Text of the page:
After stopping in the scant settlement of Dughla (4,620m) for a meager bowl of garlic soup, a local remedy to ward off AMS, I spiritedly hiked up a rocky gradient for 45 minutes before being pardoned by the Dughla Pass. Throughout the gap were dozens of tombstones commemorating individuals who had perished on Mount Everest throughout the years. Among the names was Scott Fischer, one of 12 people who had died during the 1996 Mount Everest disaster—I had just finished reading Jon Krakauer’s book, Into Thin Air, a chilling re-count of the 1996 events that led to the largest catastrophe on Mount Everest prior to the 2015 earthquake.
A 7.8 magnitude earthquake in late April 2015 had caused an avalanche at Everest Base Camp, killing at least 24 people and injuring many more. Authorities closed the routes through the Khumbu Icefall for the entire spring climbing season in fear of more aftershocks. Although tourists had returned for the 2016 season, the volume had still not returned to pre-earthquake levels.
Deep in the mountains, where towering peaks obstruct direct sunlight, the temperatures rapidly plunge well before the official sunset. The evening before my push to Everest Base Camp was spent in Lobuche (4,910m), huddled around a single, antiquated furnace situated in the center of the dining area. Staff members routinely picked up patties of yak dung drying in the corner and threw it in the poorly ventilated steel incinerator—conventional fuels were too expensive for nonessential trivialities such as heating.
I had learned that the transportation fees for a propane tank accounted for up to 80% of its total cost. Hearing this information further cemented why food was getting increasingly expensive. At the teahouse before reaching Everest Base Camp, two hard-boiled eggs cost me $5 USD—quite expensive when you compare that to the flat $2 USD fee for a night’s stay at a teahouse.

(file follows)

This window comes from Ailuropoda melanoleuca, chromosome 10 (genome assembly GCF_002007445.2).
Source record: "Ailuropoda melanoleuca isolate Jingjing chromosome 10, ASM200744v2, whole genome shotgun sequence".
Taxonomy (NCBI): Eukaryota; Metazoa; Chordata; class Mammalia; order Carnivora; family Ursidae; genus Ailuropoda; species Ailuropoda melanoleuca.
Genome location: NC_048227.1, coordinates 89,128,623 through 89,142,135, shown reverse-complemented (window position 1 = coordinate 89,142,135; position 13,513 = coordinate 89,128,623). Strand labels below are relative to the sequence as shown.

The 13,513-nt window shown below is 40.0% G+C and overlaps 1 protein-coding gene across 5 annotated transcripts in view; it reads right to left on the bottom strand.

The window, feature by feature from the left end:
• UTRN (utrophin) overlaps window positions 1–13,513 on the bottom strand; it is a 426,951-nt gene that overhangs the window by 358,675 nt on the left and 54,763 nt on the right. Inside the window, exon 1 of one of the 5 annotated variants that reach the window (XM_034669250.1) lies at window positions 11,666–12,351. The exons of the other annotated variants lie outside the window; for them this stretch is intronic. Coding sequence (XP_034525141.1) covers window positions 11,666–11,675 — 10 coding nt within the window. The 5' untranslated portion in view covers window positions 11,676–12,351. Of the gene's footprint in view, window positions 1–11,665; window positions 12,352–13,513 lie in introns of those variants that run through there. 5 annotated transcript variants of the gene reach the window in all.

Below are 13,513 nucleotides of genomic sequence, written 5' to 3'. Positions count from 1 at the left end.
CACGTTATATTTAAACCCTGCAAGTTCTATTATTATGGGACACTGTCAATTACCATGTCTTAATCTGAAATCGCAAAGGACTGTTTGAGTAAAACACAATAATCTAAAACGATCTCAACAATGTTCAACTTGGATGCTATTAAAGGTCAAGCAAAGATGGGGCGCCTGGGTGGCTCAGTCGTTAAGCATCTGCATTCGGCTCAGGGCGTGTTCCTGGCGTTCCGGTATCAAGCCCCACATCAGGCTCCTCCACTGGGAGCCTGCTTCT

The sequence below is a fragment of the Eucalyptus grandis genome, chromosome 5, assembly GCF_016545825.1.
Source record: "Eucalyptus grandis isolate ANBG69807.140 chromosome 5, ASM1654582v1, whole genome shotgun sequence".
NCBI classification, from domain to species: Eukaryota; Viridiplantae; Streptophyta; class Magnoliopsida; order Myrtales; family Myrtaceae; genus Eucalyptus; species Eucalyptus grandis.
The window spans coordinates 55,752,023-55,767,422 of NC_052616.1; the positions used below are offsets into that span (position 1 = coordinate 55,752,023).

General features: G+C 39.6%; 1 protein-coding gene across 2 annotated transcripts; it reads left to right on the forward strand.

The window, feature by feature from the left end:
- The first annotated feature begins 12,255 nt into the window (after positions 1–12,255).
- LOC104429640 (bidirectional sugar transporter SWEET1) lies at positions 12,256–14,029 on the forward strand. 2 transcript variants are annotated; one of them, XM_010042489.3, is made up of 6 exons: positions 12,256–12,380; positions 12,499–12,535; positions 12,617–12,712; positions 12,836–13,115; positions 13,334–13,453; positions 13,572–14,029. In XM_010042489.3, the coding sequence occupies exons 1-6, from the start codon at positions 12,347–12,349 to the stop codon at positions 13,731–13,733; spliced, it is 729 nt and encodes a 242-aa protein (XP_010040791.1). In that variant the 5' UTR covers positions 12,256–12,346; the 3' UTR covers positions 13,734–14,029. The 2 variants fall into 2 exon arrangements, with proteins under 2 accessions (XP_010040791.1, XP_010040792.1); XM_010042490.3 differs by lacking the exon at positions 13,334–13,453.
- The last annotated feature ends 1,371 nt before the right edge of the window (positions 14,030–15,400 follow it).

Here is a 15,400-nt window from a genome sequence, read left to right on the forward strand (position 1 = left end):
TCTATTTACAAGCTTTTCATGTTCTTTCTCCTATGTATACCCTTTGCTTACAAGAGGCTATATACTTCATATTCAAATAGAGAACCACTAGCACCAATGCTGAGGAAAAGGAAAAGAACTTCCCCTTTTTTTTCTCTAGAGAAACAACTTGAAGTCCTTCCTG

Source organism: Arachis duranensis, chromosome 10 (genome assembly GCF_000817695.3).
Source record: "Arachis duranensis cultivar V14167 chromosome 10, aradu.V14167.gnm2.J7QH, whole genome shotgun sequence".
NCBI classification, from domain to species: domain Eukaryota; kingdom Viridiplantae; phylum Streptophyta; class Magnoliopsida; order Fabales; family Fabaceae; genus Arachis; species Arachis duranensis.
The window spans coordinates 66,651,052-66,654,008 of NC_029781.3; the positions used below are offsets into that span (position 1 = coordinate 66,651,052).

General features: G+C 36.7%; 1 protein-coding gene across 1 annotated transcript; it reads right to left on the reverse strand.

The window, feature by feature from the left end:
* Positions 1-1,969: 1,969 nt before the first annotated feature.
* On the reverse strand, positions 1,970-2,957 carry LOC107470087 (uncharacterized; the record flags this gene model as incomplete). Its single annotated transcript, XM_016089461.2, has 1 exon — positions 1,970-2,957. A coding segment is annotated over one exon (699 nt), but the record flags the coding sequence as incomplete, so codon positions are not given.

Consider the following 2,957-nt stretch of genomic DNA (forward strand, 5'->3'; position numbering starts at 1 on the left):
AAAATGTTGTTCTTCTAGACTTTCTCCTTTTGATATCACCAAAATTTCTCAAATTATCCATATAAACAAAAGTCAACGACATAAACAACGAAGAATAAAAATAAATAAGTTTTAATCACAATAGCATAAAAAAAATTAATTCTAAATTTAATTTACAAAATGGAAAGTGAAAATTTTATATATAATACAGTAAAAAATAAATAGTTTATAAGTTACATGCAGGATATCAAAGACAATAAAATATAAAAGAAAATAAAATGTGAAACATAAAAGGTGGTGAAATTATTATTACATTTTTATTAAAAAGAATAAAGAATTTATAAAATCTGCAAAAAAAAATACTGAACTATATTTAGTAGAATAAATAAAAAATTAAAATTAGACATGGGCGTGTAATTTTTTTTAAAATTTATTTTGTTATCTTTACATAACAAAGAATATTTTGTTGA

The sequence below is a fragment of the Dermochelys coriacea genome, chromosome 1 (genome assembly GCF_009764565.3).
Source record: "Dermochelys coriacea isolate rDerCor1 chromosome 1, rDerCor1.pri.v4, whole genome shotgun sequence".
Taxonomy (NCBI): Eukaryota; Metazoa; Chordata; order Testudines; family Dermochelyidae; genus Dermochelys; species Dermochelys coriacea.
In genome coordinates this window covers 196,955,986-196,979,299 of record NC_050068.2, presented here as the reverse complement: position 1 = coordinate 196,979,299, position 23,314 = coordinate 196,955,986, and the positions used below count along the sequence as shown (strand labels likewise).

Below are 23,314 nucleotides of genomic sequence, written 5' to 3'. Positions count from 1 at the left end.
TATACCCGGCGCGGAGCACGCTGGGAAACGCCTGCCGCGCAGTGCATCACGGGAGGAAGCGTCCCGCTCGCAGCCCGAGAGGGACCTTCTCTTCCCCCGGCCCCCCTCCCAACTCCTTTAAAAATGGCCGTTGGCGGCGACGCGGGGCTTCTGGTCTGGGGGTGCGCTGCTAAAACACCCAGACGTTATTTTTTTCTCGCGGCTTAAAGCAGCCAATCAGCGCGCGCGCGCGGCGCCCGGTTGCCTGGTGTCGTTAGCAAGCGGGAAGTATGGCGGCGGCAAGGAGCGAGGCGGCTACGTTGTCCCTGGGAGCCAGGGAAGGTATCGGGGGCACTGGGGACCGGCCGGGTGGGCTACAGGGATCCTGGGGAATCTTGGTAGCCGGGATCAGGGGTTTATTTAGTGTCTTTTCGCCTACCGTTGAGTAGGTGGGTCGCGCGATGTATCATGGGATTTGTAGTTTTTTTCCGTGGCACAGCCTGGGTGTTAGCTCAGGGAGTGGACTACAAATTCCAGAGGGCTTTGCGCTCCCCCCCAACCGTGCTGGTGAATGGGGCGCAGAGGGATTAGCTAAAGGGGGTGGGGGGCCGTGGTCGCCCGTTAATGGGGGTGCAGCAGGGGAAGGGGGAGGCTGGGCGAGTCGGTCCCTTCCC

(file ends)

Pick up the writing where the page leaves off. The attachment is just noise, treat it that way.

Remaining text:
By 6:00 a.m. I was already en route to Gorakshep (5,164m), the last settlement before reaching Everest Base Camp. Even with three pairs of socks and two pairs of gloves, my extremities were painfully numb, and the mere act of reaching for my water bottle was too painful. My lips had been perpetually chapped for the last four days, and my face ached from windburn. Despite the ruthlessness of the elements, I proceeded onward.
I stowed my bags at Gorakshep and advanced towards Everest Base Camp (5,364 m). I was glad to have left my hiking poles behind as I needed both hands to negotiate the unpredictable boulders and ice chunks on the path. A small man-made stairway led over a frozen lake onto the Khumbu Glacier, where I spent a while taking photographs of yellow tents, prayer flags, and the famous Khumbu Icefall.
The next morning I was out by half-past five to tackle Kala Patthar (5,645m), a prominence known for catching the best views of Everest—Mount Everest cannot be seen from its own base camp. I summited just as the sun began to shine through. I was standing at what seemed like the tip of the world with Everest, Lhotse, Nuptse, Changtse, and dozens of other peaks in clear view. At this height, the air contained only half the oxygen found at sea level. I snapped a few pictures and left the clouds behind.
Over the next three days, I trekked back to Lukla, stopping to rest in Pangboche and Namche Bazaar. With the risk of AMS to my back, there was nothing impeding my progress as I descended a vertical mile in altitude before my first night’s rest. I took breaks at the numerous Gompas strewn along the mountains’ edges and reflected on my achievement. I spun the pervasive prayer wheels and called out “Namaste” to the passing hikers, wishing them good fortune as they embarked on the hike of their lifetime.